on August 18th, 2015 No Comments
It is a common misconception that e-cigarettes are a problem only in wealthy nations, say two Stanford global health researchers in a commentary published today in the Journal of the American Medical Association. In the piece, co-authors Michele Barry, MD, FACP and Andrew Chang, MD, call attention to the widespread availability of e-cigarettes in the developing world and a growing concern over the potential health implications unique to low- and middle-income countries.
Chang, an internal medicine resident in Stanford’s Global Health track planning to specialize in cardiology, has been closely tracking the conversation around global tobacco control, but noticed e-cigarettes have been largely absent from the discussion. With support from Barry, director of the Center for Innovation in Global Health, Chang dug deeper and found that while U.S. health officials and researchers have been grappling with uncertainties around e-cigarette regulation and health impacts, the rise of e-cigarettes has in fact become a global threat.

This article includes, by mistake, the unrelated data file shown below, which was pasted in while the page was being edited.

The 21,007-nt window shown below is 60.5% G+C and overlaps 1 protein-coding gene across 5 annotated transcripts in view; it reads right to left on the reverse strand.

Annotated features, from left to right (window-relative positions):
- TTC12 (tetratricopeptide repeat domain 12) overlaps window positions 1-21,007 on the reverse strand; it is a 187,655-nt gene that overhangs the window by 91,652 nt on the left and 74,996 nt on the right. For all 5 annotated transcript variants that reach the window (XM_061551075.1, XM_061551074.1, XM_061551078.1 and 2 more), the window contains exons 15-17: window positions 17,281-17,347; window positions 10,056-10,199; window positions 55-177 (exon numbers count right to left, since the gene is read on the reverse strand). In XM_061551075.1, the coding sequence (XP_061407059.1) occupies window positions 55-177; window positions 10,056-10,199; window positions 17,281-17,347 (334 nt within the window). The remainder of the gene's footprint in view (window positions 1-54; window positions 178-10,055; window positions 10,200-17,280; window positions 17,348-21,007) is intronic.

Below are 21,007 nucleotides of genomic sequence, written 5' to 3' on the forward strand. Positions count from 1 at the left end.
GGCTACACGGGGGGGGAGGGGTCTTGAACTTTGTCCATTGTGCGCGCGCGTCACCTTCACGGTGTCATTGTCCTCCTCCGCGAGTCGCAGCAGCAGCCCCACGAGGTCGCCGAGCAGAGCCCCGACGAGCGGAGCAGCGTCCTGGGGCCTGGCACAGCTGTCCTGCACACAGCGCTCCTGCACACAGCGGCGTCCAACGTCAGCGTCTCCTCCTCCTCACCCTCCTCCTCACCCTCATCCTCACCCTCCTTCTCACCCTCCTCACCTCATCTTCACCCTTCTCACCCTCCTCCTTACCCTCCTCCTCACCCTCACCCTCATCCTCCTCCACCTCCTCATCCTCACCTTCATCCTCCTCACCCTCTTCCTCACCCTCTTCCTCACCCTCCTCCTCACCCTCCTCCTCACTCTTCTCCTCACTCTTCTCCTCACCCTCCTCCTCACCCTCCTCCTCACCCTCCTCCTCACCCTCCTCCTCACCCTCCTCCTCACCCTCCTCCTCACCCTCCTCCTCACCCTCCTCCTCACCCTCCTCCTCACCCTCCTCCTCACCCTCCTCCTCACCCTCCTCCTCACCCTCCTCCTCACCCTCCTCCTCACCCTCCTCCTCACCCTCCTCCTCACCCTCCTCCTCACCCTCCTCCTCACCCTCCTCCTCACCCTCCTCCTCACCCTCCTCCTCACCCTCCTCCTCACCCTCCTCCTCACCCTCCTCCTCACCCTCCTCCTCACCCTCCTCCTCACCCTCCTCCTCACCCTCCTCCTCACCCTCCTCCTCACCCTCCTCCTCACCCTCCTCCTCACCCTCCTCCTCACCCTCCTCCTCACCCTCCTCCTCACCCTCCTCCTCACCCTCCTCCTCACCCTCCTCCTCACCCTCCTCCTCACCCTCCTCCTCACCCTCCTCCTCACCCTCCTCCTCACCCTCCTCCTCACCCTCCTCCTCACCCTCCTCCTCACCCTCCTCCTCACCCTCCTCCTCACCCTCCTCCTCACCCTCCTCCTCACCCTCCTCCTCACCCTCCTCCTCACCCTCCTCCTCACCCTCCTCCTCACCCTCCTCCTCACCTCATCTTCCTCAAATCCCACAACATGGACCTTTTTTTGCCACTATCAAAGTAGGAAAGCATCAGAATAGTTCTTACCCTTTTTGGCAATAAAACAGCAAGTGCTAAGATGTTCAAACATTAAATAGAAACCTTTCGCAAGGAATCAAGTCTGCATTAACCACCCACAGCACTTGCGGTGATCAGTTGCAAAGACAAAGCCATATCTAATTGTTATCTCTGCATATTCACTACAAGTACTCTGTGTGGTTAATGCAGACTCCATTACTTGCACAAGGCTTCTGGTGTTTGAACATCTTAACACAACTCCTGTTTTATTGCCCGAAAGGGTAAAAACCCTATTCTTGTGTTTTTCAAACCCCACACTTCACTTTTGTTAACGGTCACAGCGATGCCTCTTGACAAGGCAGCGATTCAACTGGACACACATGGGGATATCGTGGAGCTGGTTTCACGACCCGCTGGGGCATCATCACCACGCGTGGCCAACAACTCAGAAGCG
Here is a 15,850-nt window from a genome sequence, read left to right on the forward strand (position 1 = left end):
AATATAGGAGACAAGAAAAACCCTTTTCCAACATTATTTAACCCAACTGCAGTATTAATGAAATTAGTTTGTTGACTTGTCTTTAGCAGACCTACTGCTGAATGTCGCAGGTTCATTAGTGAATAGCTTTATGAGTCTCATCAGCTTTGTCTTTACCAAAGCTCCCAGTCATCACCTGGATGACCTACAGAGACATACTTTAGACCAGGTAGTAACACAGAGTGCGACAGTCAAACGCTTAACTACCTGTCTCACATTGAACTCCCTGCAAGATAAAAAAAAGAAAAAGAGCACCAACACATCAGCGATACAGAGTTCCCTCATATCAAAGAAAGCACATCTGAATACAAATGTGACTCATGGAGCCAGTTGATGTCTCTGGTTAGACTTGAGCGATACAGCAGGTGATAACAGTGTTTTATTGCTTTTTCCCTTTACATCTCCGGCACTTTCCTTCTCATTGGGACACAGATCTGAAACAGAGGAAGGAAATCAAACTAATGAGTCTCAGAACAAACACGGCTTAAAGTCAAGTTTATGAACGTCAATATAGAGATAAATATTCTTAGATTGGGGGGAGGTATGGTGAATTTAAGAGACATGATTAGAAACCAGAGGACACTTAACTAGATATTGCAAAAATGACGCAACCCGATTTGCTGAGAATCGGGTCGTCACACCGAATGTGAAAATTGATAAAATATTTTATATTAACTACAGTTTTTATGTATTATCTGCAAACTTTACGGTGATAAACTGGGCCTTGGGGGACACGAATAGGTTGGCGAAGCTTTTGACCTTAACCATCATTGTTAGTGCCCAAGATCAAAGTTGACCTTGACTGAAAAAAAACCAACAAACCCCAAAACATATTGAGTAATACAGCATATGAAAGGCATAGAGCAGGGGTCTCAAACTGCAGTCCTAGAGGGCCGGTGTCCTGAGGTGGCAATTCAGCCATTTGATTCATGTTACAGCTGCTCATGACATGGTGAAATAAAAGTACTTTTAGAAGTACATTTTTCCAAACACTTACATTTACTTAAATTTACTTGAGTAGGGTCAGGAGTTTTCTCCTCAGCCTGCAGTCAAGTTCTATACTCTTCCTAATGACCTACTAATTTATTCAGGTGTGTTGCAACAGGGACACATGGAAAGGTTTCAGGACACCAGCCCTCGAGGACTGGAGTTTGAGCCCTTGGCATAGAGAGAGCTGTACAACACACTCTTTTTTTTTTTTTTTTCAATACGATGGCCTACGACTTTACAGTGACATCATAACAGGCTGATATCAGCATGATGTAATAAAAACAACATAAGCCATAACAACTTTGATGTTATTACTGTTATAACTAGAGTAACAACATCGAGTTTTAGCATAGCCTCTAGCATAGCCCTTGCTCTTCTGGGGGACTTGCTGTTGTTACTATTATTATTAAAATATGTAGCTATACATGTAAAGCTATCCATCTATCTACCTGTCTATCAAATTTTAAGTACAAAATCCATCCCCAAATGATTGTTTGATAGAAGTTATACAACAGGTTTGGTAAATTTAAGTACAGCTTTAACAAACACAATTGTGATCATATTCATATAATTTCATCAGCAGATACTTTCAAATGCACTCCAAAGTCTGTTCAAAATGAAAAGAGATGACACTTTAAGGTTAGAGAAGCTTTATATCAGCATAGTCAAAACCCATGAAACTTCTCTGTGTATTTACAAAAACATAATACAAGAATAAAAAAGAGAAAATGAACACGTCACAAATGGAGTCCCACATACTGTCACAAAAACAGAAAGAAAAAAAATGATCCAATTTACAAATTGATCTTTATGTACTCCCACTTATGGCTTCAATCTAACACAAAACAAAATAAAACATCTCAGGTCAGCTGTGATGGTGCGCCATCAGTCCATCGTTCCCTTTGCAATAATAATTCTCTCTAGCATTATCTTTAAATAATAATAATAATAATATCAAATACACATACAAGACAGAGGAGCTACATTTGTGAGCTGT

The authors point to a 2014 survey from the World Health Organization suggesting that already, more than half of the world’s population is living in countries where e-cigarettes – or electronic nicotine delivery systems (ENDS) – are available. Public awareness in many of these countries is high and the devices are cheap.
But in some parts of the world, notably Africa and South Asia, there is little to no data on e-cigarette awareness and usage trends. This is of particular concern, say Barry and Chang, as regions like Africa and South Asia represent vast potential markets and are likely to be hit hardest by the growth of e-cigarettes.